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I have a writeablebitmap.

I want to scroll the contents 1 pixel to the left, and fill in a new pixelrow in the rightmost column.

In C++ I'd memmove the entire buffer 1 pixel to the left, and overwrite the last pixel of each line - but I don't know what's the best way to do that in C# as there's no memmove.

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Small nit: WriteableBitMap is not related to C#. It is part of .NET. – John Saunders Aug 20 '11 at 1:22

1 Answer 1

You can Create a new Bitmap and use DrawImage to copy a section from the source to the destination bitmap:

Then use the FillRectangle to draw a vertical rectangle one pixel wide.

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That seems to be really slow. I mean, all I want to do is shift all the pixels in the buffer one place left, and add some more pixels to the right. I want to do this >60 frames per second, and I really need the processing power for other actually interesting stuff. Suppose I have 16 of those bitmaps, updating in realtime. All I need is a way to do a memmove to move pixels 1 pixelsize to the left, for the entire writeablebitmap buffer.. – Pygmy Aug 21 '11 at 0:32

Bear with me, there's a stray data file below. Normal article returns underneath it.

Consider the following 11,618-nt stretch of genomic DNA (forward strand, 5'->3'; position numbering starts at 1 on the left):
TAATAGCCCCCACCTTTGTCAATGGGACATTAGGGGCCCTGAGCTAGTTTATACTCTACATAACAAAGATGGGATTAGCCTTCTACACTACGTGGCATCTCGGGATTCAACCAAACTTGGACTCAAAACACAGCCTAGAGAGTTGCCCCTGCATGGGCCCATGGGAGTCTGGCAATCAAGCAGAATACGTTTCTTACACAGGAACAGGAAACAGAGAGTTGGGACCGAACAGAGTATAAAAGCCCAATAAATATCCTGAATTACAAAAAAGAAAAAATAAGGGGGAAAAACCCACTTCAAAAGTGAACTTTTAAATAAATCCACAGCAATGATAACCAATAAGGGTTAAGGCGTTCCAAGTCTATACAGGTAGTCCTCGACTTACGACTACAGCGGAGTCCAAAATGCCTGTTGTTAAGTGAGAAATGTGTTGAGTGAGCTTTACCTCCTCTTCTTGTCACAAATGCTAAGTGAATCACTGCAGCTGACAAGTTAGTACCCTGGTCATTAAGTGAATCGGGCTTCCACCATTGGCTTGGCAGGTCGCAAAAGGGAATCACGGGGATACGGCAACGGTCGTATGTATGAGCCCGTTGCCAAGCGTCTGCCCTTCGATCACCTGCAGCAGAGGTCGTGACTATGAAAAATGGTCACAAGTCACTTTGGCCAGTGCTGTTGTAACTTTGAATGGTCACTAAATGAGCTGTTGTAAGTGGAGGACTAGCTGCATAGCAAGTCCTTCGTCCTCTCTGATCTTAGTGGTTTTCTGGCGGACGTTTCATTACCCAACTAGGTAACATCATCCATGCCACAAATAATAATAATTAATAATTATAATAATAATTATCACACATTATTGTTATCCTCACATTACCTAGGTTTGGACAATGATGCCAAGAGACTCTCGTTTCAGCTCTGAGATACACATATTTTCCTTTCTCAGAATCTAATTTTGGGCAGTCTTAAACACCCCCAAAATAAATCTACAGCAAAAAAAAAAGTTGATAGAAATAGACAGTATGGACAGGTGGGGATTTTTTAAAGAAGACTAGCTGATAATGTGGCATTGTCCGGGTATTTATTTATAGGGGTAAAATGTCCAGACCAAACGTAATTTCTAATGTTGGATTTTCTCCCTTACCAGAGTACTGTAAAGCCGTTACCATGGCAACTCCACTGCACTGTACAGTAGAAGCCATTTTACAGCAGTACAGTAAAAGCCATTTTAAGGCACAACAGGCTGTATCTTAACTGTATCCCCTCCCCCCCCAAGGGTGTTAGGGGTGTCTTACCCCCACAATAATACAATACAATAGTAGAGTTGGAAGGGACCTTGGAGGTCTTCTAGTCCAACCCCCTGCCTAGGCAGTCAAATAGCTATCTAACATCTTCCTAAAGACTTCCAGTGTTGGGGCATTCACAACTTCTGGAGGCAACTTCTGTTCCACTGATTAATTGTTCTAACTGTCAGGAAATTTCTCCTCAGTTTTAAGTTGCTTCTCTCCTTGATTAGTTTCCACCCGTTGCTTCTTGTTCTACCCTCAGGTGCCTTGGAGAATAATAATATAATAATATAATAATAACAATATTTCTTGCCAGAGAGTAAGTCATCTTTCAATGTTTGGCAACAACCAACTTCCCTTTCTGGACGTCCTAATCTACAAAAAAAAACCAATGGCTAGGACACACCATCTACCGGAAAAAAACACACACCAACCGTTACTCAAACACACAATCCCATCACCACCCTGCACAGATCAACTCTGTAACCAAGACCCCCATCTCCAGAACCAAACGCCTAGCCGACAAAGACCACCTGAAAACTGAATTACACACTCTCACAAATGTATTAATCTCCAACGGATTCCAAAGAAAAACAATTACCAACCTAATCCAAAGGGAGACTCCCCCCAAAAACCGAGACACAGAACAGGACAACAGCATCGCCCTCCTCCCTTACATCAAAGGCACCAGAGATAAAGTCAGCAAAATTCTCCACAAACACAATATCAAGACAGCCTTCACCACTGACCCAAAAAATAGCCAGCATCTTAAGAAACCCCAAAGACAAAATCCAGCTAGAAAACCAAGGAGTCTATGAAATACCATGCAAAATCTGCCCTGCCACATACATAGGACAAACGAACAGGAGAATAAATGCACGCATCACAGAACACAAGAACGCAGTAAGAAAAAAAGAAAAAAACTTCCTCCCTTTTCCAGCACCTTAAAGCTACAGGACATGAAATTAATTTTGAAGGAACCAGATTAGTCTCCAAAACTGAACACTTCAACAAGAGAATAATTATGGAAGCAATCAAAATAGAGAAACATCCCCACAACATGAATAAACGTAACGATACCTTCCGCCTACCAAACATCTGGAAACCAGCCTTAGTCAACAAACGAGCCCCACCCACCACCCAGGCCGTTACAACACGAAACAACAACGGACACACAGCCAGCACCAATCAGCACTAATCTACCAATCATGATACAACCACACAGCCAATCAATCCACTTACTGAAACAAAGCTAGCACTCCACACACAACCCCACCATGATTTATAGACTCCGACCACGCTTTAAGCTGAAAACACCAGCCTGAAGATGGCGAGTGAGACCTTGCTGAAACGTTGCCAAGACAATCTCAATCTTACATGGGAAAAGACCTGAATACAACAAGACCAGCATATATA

Intellectually, a bitmap is an rectangular array of pixels. In reality, it is a single array where every nth pixel starts a new row. So there is no physical concept of shifting an image one pixel to the left. – Steve Wellens Aug 21 '11 at 2:22
In reality it's a 1d array which means memmoving all pixels 1-pixel-stride to the left (aka to the index of the previous pixel) results in shifting the entire image to the left, only the pixels on the rightmost column will be invalid which is not important since that's the column I intent to overwrite anyway. – Pygmy Aug 21 '11 at 16:51
Think of 16 people marching in a square shape, 4 girls, 4 boys, 4 girls, 4 boys. If you take the first girl on the left and remove her and let everyone else move up one spot, your first row would then be: 3 girls - 1 boy, next row: 3 boys - 1 girl, etc. You cannot 'slide' pixels around like that and expect the image to be unaltered. – Steve Wellens Aug 21 '11 at 17:05
The idea is not to get an unaltered image, if I'd want that I'd just leave the image alone. The idea is to use a single memmove to move the entire 1d array 1 pixel to the front. If the last column of pixels is then overwritten with new data, the image is in effect scrolling. One could also move each line individually, but the overhead of calling memmove for each line costs more cycles than just moving the entire buffer with a single call. – Pygmy Aug 21 '11 at 19:39

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